Ambiguity, Information Quality, and Asset Pricing




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    • Larry G. Epstein is with the Department of Economics, Boston University. Martin Schneider is with the Department of Economics, NYU and the Federal Reserve Bank of Minneapolis. We are grateful to Robert Stambaugh (the editor) and an anonymous referee for very helpful comments. We also thank Monika Piazzesi, Pietro Veronesi, as well as seminar participants at Cornell, IIES (Stockholm), Minnesota, the Cowles Foundation Conference in honor of David Schmeidler, and the SAMSI workshop on model uncertainty for comments and suggestions. This paper reflects the views of the authors and not necessarily those of the Federal Reserve Bank of Minneapolis or the Federal Reserve System.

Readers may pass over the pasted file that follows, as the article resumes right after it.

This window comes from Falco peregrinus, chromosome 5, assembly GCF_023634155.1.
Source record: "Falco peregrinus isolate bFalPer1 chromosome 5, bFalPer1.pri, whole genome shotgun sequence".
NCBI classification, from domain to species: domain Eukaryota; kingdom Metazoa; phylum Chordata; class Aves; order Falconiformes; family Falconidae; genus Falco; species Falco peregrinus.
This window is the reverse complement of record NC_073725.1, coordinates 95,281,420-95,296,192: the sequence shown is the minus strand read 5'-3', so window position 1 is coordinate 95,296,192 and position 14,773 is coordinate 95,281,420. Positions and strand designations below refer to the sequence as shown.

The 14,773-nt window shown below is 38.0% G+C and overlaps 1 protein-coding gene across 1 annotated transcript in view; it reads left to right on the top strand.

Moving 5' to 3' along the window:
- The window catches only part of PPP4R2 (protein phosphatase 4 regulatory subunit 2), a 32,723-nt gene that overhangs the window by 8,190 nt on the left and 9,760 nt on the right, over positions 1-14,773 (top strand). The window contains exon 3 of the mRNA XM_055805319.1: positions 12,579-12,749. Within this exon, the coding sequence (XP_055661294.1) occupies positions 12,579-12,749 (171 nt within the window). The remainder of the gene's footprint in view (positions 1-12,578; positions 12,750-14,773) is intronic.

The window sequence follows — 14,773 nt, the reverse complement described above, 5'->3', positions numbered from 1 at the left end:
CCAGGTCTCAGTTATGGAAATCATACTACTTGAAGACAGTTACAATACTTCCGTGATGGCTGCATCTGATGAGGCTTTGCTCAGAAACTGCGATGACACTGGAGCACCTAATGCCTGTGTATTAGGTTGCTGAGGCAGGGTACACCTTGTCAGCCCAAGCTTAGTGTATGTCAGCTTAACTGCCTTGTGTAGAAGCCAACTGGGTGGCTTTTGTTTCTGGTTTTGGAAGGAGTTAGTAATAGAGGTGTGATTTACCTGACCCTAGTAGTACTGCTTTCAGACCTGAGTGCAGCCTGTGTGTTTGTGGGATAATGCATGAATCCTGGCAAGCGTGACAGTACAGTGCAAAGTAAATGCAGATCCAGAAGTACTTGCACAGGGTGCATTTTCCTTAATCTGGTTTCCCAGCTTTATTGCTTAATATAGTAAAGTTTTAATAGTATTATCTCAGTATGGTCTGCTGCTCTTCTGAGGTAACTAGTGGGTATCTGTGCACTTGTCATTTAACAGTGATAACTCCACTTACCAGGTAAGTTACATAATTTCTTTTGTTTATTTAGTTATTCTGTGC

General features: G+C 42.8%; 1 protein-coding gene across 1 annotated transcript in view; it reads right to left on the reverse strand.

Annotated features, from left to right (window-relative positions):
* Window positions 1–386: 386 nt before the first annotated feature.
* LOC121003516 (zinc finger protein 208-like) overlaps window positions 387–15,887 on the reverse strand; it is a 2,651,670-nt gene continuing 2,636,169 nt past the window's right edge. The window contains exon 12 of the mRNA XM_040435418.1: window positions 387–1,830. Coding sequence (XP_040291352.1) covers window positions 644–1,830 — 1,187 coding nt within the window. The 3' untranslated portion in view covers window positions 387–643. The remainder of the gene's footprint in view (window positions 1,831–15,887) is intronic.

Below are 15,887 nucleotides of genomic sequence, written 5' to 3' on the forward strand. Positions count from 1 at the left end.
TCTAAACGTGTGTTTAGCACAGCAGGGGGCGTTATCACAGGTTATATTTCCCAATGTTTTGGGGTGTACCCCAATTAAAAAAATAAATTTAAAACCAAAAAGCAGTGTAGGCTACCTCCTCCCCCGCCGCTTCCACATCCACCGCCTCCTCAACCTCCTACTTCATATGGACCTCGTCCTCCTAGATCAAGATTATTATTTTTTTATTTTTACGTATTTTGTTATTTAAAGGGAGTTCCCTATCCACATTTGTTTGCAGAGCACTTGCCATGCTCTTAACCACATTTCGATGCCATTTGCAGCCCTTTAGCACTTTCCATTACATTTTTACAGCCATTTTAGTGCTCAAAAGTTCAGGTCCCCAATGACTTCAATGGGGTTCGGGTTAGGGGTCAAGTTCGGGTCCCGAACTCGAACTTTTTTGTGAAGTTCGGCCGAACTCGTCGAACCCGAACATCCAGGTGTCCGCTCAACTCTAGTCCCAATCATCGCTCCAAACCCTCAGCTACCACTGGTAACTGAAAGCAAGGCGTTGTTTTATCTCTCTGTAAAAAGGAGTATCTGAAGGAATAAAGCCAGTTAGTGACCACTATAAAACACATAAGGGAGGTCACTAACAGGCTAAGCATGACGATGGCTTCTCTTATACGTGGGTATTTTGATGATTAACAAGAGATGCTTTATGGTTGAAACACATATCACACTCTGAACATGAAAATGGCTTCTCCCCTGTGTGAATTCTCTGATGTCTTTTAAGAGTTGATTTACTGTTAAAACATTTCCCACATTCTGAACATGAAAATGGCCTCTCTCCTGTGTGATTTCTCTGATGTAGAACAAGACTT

When ambiguity-averse investors process news of uncertain quality, they act as if they take a worst-case assessment of quality. As a result, they react more strongly to bad news than to good news. They also dislike assets for which information quality is poor, especially when the underlying fundamentals are volatile. These effects induce ambiguity premia that depend on idiosyncratic risk in fundamentals as well as skewness in returns. Moreover, shocks to information quality can have persistent negative effects on prices even if fundamentals do not change.